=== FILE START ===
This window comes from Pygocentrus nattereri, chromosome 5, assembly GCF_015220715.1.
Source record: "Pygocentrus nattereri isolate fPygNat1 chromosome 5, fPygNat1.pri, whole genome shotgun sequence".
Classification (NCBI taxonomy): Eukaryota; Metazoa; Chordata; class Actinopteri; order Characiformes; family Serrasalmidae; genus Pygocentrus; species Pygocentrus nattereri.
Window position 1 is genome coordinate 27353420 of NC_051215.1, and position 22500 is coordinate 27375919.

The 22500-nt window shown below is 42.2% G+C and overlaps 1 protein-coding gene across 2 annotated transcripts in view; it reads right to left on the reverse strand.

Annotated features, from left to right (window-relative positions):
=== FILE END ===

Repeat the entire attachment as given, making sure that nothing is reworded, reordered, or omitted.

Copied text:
This window comes from Pygocentrus nattereri, chromosome 5, assembly GCF_015220715.1.
Source record: "Pygocentrus nattereri isolate fPygNat1 chromosome 5, fPygNat1.pri, whole genome shotgun sequence".
Classification (NCBI taxonomy): Eukaryota; Metazoa; Chordata; class Actinopteri; order Characiformes; family Serrasalmidae; genus Pygocentrus; species Pygocentrus nattereri.
Window position 1 is genome coordinate 27353420 of NC_051215.1, and position 22500 is coordinate 27375919.

The 22500-nt window shown below is 42.2% G+C and overlaps 1 protein-coding gene across 2 annotated transcripts in view; it reads right to left on the reverse strand.

Annotated features, from left to right (window-relative positions):